The proliferation of profanity among those running for the Democratic presidential nomination has the host network of the next debate concerned – so much so that the candidates have been warned ahead of time.
Producers at ABC News – which is hosting Thursday night's 2020 Democratic presidential debate – emailed candidates a warning to "avoid cursing or expletives."
CNN reporters caught wind of the warning, upon which – rather than appealing to common decency – ABC had to use FCC guidelines for broadcast television as the incentive for the White House candidates to refrain from using foul language during the debate.
"Interesting wrinkle to debate prep this week," CNN's Ryan Nobles tweeted Tuesday. "@RebeccaBuck and I have learned that @ABC – through the DNC – has sent the campaigns all an email asking their candidates to 'avoid cursing or expletives in accordance with federal law and FCC guidelines.'"
Via a memo, ABC News relayed its concern to Democratic candidates – particularly former Rep. Beto O'Rourke (D-Texas) with his recurring swearing on the campaign trail – that there will be no time to censor out expletive-filled tirades because the broadcast will be fed instantaneously.
"We will not be broadcasting on any delay, so there will be no opportunity to edit out foul language," the message stated, according to Huffington Post.
O'Rourke's use of foul language during his 2020 White House run has turned up more than any other candidate's.
"Former Texas Congressman Beto O'Rourke has received media attention for his use of the f-word in recent weeks to react to mass shootings and guns in America," Breitbart News noted. "His preference for profanity led to his campaign releasing a t-shirt to cement his use of the word to talk about mass shootings. He also spoke on a podcast with Jemele Hill about his appreciation for [a modified expletive he uses]."
Just over a week ago, O'Rourke returned to using the so-called "f-bomb" to describe the latest shooting in Odessa and Midland, Texas – his home state. On that occasion, he also insulted Christians by bashing their prayers as ineffective.
"The rhetoric that we've used – the thoughts and prayers you just referred to – it has done nothing to stop the epidemic of gun violence," the 46-year-old El Paso native told CNN's State of the Union host Dana Bash. "To protect our kids, our families, our fellow Americans in public places. At a Walmart in El Paso where 22 were killed. In Sutherland Springs, in a church. One or two a day all over this country. A hundred killed daily in the United States of America. We're averaging about 300 mass shootings a year. No other country comes close. So yes, this is [expletive]-up."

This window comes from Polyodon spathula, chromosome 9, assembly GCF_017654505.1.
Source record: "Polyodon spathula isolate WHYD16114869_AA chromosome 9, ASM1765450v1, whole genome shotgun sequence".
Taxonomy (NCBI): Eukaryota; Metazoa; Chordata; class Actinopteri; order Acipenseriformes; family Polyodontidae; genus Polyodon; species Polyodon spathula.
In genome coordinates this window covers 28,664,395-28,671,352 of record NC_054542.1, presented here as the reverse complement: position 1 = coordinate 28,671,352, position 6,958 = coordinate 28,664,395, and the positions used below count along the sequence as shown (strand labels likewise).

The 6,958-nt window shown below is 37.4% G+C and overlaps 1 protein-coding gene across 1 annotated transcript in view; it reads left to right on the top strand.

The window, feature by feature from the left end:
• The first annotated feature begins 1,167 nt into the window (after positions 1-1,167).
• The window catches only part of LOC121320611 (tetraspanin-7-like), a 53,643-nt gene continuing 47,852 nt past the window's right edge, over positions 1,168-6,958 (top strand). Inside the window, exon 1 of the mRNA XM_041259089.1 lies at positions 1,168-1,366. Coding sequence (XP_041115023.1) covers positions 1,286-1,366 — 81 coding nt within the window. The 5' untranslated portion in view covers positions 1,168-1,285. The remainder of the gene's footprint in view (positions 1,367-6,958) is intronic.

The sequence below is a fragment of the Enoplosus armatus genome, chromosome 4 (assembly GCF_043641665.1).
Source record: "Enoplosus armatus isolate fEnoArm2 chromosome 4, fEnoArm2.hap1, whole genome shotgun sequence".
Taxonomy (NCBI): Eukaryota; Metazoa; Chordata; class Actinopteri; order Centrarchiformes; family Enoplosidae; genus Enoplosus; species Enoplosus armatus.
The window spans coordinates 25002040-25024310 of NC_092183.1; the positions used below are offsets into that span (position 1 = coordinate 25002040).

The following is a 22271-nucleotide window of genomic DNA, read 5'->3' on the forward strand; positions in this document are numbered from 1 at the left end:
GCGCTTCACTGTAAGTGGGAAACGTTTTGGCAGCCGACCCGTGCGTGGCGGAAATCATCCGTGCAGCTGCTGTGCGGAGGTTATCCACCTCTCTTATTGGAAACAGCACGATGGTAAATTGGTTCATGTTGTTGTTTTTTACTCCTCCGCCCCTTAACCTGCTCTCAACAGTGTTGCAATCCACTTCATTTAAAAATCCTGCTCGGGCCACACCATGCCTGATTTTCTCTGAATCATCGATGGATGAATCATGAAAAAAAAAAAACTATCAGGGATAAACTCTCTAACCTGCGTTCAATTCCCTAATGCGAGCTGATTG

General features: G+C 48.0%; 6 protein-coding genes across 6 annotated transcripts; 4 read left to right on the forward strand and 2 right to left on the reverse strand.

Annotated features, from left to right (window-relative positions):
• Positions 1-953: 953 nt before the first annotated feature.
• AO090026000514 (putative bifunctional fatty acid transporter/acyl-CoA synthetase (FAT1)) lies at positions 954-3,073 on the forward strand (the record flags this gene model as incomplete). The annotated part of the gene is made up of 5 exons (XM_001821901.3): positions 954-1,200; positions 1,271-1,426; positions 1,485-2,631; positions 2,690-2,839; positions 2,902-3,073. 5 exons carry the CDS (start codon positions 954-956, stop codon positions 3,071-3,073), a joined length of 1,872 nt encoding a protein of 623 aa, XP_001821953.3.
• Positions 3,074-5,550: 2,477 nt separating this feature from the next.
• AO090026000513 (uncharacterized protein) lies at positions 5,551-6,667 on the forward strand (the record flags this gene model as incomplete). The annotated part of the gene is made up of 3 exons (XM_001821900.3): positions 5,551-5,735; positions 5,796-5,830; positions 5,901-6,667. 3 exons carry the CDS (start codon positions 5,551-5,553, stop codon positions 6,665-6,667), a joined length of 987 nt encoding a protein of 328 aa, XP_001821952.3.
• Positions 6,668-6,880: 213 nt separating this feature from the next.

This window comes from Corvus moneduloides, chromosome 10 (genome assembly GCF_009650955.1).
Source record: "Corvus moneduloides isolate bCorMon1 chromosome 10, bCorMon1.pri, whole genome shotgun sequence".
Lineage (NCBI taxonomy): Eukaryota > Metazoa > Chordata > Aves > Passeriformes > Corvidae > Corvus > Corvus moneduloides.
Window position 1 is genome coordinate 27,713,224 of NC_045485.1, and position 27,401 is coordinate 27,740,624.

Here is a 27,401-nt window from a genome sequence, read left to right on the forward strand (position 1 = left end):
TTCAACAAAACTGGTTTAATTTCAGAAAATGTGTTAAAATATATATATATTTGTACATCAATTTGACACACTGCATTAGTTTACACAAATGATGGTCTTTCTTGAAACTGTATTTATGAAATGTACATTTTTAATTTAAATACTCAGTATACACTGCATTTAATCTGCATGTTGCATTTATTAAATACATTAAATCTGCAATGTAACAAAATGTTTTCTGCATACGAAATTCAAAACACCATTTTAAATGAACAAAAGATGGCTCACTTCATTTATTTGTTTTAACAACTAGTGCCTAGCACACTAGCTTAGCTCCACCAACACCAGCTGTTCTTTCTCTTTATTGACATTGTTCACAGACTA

He also took his rant to Twitter earlier this month to advance his gun-control agenda, in which he wants to confiscate firearms from citizens who legally own guns.
"Thoughts and prayers have done nothing to stop the epidemic of gun violence," O'Rourke tweeted September 1. "Yes, this is [expletive]-up; and if we don't call it out for what it is, we will continue to have this bloodshed in America."
More toilet talk to contend with
O'Rourke is not the only candidate in the running who has resorted to vulgar language to express himself on issues. Mayor Pete Buttigieg (D-South Bend, Ind.) has also failed to tame his tongue while being interviewed.
"Even the more restrained Mayor Pete Buttigieg dropped the word [an expletive for cow manure] in an interview with The Breakfast Club radio show in New York, which was censored on the YouTube video of the interview," Breitbart's Charlie Spierina recounted.
In addition, Sen. Cory Booker (D-N.J.) preceded O'Rourke's slam on prayer and use of vulgarity following a mass shooting that took place this spring.
"In May, Sen. Cory Booker of New Jersey lambasted the offering of mere 'thoughts and prayers' after a mass shooting as [expletive for cow manure]," the Huffington Post's Dominique Mosbergen recalled.
ABC's fear of foul-mouthed words emanating from the podiums Thursday night stems from a few derogatory comments offered by a number of candidates in an earlier televised debate.
"[D]uring the second Democratic presidential debate, Andrew Yang said the Russians were 'laughing their [expletive for posteriors] off' at the discord they'd managed to sow in the U.S.," Mosbergen pointed out. "Julián Castro and Pete Buttigieg both used the word [vulgar term for urine]."
The self-proclaimed Democratic socialist in the group, Sen. Bernie Sanders (I-Vt.), was also added to the mix of candidates using offensive language.
"In one viral moment, Bernie Sanders declared that he 'wrote the d--- (curse word) bill' after being questioned about his Medicare for All policy," Mosenberg added.
It was also mentioned that candidates are taking their foul-mouthed message online like never before.
"According to a 2018 analysis by GovPredict – a government research company – the number of potty-mouthed politicians in the U.S. on social media [is] on the rise," Mosenberg noted.
In fact, a graph provided by GovPredict reflecting the number of times politicians used certain choice expletives on social media was nearly 30 times higher in 2018 (2,419 times) than it was just a few years earlier in 2014 (83 times).